On 16th December 2018, thousands of Hungarians gathered in central Budapest and marched for seven kilometers in the freezing cold to reach the district of Óbuda. There, among rows of gaudy socialist style apartment blocks, is where the headquarters of Hungarian public television (Magyar Televízió, MTVA) moved in 2012. The protesters rallied against their government, demanding an independent state broadcaster. While they were picketing public television building M1, the first channel of MTVA informed viewers that the Capital Circus of Budapest had joined a charity event. The morning after, an opposition MP was kicked out of the MTVA headquarters by security guards, while the virtues of eating pigeon meat were discussed on a program on M1.
The annual Freedom of the Press reports published by the independent watchdog Freedom House show how the Hungarian press turned from ‘free’ to ‘partly free’ in 2012. The situation has worsened in the period since. On a scale from 0 to 100, where the latter means the least free press environment, Hungary’s score worsened from 21 in 2009 to 44 in 2017. This major shift has been confirmed by the NGO Reporters Without Borders. In their 2018 World Press Freedom Index, Hungary is ranked 73, a drop of fifty places since 2010 when Viktor Orbán’s second term as prime minister began. That year was a turning point when the current media law was passed. Coming into effect on January 1st, 2011, the law is widely seen as having undermined both freedom of speech and of the press.
Sándor Orbán – no relation to the prime minister – manages the Center for Independent Journalism (CIJ) and sits on the advisory board of Direkt36, a Hungarian investigative journalism outfit that reports on abuses of power. The CIJ is an NGO established in Budapest in 1995 that supports fact-based, ethical, quality journalism. It doesn’t produce or publish content, but focuses on training and research (provided free of charge), giving grants to help reporters follow their stories.
In a recent interview, Sándor Orbán spoke with Reset DOC on the difficult situation Hungarian journalists have been facing under the current government. A lightly edited transcript of the conversation follows.
What are the main challenges for independent media outlets operating in Hungary today?
The first problem we’ve been facing—and that has become enormous—over the last two years is the complete distortion of the advertising market, which has really influenced the media. What happened in Hungary is that the state has become the most important advertiser. This distorts the entire system because it channels advertising to media outlets that are friendly to the government and starves those that are critical toward it. This ongoing situation means that many private companies depending on the state or on the current political environment at some level will not advertise on media outlets that criticize the government. That’s why it’s extremely difficult for independent media outlets to survive in this distorted market.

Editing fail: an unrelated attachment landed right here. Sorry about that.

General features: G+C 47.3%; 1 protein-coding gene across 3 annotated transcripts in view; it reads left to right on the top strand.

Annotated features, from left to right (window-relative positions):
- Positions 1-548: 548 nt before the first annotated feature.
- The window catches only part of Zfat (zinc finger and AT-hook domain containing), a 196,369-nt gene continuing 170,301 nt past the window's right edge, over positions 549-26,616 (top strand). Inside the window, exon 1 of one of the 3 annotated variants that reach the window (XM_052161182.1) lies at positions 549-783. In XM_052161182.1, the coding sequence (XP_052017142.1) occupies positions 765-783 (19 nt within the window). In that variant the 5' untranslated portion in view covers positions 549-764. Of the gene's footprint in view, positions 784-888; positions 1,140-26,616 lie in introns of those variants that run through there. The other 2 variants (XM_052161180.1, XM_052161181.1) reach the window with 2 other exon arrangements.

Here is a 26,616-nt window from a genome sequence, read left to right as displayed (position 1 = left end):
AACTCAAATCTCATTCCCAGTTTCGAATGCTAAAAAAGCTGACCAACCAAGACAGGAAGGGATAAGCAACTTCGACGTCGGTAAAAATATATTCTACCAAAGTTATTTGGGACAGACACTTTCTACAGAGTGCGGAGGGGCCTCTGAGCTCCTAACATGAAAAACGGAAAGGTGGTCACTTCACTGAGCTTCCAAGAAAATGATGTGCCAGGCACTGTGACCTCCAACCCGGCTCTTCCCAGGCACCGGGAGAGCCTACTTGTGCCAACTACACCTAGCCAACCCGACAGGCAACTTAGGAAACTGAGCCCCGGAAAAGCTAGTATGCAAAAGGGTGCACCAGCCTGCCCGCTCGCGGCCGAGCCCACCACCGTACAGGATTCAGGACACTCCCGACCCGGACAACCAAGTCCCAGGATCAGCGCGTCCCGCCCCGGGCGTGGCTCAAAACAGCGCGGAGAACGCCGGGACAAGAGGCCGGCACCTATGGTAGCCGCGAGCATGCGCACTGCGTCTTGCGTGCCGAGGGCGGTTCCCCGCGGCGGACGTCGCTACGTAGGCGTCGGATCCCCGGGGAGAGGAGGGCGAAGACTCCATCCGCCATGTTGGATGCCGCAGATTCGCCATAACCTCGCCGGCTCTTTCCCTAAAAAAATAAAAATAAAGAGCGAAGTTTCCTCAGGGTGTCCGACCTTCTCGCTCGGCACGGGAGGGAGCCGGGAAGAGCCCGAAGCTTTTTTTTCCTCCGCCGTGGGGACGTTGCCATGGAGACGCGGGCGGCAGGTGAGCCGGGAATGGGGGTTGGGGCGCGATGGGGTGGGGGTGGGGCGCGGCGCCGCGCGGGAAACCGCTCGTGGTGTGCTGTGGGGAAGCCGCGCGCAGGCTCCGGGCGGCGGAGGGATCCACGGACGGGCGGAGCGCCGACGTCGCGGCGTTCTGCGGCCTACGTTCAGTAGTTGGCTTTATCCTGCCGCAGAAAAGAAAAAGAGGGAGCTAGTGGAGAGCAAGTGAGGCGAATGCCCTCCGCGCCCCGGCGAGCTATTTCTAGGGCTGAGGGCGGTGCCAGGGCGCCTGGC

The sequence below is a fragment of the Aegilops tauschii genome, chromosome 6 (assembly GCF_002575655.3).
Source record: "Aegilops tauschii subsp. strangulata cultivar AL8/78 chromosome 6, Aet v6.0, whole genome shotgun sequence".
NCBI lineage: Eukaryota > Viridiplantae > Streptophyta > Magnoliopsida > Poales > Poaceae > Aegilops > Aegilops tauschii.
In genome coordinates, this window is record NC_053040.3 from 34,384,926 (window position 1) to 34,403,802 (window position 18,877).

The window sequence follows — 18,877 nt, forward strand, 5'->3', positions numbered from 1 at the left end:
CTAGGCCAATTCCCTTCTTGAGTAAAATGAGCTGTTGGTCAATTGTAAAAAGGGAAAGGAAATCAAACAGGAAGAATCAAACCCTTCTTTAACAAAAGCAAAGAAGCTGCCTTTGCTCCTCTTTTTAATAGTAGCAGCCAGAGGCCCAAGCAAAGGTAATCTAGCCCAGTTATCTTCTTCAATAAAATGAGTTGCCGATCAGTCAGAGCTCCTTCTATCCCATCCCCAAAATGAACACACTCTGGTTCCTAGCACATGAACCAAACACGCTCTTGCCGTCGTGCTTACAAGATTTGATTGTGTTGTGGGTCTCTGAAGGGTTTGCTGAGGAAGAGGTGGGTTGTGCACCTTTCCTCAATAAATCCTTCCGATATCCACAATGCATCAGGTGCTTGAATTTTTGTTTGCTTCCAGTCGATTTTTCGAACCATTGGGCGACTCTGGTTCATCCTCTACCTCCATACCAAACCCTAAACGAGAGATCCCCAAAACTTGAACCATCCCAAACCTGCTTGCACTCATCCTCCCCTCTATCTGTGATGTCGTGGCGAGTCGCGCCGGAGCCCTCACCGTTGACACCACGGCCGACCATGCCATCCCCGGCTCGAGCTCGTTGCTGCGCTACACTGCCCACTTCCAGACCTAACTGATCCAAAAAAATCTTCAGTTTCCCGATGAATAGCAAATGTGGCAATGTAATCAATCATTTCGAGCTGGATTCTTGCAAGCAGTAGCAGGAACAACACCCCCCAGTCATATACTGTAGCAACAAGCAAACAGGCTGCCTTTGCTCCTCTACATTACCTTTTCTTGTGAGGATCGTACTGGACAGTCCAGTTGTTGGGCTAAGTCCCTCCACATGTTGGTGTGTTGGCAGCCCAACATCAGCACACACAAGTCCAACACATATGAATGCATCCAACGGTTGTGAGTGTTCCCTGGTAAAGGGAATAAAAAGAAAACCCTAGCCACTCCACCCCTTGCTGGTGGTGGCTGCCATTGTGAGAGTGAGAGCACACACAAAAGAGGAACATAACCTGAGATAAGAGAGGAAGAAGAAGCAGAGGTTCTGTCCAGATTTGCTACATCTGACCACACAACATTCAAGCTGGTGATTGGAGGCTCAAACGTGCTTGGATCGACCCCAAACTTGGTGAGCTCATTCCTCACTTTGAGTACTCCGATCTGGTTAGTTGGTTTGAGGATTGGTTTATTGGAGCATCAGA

Last year, Hungarian media owners voluntarily ceded control of a total of 476 media outlets to the Central European Press and Media Foundation (KESMA), directed by Gábor Liszkay, a former newspaper editor and a childhood friend of Prime Minister Viktor Orbán. What’s the story behind this pro-government media concentration and what made it possible?
I wouldn’t say that the Hungarian media scene was always good, but it used to be very diverse — certainly much better than now. In the 1990s, foreign ownership was predominant in the Hungarian media, but then the 2008 financial crisis happened and it was a disaster for mainstream media in many countries because the advertising market collapsed. The traditional business model folded and most of the foreign companies involved in small media markets of fewer than ten million people — like Hungary and the Czech Republic — rushed for the exits. These companies wanted to depart Hungary as soon as possible, so they sold their media assets to Hungarian oligarchs. For example, we have 18 regional newspapers in this country and all of them used to be owned by foreign companies, but within the year leading up to the 2018 parliamentary elections, they were purchased by local oligarchs close to the Orbán government. Now all these newspapers out of Budapest publish pro-government propaganda and in December 2018 they were also transferred to KESMA. This pro-government foundation now groups approximately 80% of Hungary’s media outlets. That’s what has been killing independent media and press freedom in this country.
How has the remaining 20% of Hungarian media outlets been coping with and reacting to this difficult environment?